This is work by Pete Walker, someone very insightful into complex trauma and the needs of the client. He is a complex trauma survivor himself, and it is my opinion, that only another survivor truly understands and knows, what another survivor feels and needs.
A child with parents, who are unable or unwilling to provide safe enough attachment, has no one to whom she can bring her whole developing self. No one is there for reflection, validation and guidance. No one is safe enough to go to for comfort or help in times of trouble. There is no one to cry to, to protest unfairness to, to seek commiseration from for hurts, mistakes, accidents, and betrayals. No one is safe enough to shine with, to do “show and tell” with, to be reflected as a subject of pride…to even practice the all-important intimacy-building skills of conversation.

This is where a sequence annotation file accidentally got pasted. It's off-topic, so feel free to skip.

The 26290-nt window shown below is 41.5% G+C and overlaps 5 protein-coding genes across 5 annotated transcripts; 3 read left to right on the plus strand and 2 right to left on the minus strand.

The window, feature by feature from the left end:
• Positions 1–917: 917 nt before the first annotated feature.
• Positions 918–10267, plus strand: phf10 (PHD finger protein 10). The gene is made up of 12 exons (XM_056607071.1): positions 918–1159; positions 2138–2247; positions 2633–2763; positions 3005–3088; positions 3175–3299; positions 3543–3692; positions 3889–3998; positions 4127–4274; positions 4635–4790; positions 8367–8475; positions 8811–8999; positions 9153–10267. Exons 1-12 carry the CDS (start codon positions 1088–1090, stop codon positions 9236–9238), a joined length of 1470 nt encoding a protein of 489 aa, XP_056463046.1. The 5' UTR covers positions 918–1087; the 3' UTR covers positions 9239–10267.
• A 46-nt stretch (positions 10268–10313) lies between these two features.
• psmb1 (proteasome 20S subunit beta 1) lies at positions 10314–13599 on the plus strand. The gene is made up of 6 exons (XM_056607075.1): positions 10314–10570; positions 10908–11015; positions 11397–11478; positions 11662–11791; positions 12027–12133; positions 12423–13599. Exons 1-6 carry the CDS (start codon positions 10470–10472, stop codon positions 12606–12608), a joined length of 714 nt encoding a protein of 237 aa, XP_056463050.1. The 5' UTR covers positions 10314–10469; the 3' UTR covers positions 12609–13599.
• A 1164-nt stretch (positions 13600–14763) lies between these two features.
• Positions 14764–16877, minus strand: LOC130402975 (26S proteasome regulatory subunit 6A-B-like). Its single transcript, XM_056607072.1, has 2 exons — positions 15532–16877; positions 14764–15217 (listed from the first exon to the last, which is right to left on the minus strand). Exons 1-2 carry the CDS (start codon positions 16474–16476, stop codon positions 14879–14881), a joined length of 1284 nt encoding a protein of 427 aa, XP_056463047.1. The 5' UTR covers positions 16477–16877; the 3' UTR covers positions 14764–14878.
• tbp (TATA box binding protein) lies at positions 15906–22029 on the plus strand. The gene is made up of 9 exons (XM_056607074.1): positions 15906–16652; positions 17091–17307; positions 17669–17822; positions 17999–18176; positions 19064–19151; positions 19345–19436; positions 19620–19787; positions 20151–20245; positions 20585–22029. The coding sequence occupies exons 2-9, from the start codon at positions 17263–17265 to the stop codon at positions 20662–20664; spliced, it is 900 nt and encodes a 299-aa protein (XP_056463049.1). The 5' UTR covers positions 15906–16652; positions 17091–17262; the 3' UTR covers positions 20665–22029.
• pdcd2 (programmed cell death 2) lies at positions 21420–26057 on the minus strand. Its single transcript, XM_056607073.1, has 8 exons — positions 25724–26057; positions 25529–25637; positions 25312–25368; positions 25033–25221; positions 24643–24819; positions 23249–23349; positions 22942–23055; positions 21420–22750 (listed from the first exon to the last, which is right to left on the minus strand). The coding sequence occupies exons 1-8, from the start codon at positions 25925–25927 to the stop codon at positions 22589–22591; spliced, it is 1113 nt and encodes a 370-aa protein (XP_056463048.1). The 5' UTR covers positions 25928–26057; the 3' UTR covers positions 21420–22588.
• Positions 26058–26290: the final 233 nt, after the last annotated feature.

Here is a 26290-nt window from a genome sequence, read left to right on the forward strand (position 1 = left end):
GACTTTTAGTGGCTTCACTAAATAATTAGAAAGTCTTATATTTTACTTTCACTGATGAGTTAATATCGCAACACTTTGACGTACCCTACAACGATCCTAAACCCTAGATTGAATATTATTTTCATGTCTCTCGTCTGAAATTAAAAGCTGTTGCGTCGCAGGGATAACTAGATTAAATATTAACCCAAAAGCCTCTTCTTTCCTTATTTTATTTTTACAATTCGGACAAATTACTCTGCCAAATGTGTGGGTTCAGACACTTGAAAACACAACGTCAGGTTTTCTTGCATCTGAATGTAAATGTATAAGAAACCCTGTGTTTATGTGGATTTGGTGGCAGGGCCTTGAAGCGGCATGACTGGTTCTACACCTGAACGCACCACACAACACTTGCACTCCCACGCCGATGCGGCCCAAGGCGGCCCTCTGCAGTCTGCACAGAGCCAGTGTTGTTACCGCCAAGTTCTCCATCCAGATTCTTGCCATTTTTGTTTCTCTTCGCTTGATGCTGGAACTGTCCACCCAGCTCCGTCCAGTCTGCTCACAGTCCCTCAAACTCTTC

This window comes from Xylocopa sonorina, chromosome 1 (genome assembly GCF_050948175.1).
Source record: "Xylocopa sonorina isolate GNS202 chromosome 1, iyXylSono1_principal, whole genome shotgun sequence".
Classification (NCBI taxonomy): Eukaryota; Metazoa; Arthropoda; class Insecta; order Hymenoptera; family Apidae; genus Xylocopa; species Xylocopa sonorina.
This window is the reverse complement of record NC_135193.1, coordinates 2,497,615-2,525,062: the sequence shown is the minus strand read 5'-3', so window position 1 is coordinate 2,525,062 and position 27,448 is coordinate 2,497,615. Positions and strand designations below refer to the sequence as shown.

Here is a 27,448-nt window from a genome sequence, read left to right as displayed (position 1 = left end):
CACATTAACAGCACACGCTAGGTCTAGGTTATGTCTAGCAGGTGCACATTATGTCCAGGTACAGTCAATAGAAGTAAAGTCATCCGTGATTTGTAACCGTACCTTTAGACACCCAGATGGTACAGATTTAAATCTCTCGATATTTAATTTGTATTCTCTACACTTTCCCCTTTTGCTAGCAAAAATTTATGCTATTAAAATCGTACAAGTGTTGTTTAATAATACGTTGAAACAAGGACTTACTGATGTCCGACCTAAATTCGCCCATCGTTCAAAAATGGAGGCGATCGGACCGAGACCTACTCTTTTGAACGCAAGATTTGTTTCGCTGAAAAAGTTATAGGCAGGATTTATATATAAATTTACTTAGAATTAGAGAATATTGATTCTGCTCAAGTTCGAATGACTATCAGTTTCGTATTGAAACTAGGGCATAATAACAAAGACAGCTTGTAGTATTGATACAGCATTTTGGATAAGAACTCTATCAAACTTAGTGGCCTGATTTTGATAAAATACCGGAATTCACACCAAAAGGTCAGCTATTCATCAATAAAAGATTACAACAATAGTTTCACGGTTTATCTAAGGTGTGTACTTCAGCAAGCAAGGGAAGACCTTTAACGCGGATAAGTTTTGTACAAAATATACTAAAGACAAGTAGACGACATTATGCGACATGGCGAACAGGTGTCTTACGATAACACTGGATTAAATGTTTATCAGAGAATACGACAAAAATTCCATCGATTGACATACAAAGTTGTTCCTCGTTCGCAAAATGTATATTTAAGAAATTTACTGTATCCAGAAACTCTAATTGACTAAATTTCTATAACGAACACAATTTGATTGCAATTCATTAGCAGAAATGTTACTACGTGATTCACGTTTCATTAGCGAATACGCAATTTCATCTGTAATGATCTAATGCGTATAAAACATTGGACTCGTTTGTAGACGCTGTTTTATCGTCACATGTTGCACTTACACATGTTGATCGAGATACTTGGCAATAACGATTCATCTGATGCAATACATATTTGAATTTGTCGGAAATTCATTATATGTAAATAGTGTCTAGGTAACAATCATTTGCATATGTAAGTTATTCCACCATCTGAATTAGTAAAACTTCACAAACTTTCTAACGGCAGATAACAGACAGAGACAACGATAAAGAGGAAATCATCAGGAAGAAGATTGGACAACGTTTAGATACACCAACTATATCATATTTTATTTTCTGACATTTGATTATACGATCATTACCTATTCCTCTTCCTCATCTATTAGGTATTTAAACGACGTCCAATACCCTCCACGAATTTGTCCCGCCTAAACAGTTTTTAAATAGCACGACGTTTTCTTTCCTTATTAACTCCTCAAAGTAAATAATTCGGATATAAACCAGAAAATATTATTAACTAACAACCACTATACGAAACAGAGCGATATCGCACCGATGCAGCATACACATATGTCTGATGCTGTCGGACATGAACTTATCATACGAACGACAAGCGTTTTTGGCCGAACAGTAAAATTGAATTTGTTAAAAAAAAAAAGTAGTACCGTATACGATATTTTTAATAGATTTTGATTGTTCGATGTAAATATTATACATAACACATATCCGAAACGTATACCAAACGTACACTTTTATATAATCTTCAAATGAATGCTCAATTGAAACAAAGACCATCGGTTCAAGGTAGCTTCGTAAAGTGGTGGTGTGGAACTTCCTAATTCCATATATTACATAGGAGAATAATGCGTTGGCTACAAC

In the paraphrased words of more than one of my clients: “Talking to Mom was like giving ammunition to the enemy. Anything I said could and would be used against me. People always tell me that I don’t seem to have much to say for myself.”
Those with Complex PTSD-spawned attachment disorders never learn the communication skills that engender closeness and a sense of belonging. When it comes to relating, they are typically plagued by debilitating social anxiety, and social phobia when they are at the severe end of the continuum of PTSD. Many of the clients who come through my door have never had a safe enough relationship.
Repetition compulsion has compelled them to unconsciously seek out relationships in adulthood that traumatically re-enact the abusive and/or abandoning dynamics of their childhood caretakers. For many such clients, we are their first legitimate shot at a safe and nurturing relationship; and if we are not skilled enough to create the degree of safety they need to begin the long journey towards developing good enough trust, we may be their last. Continue reading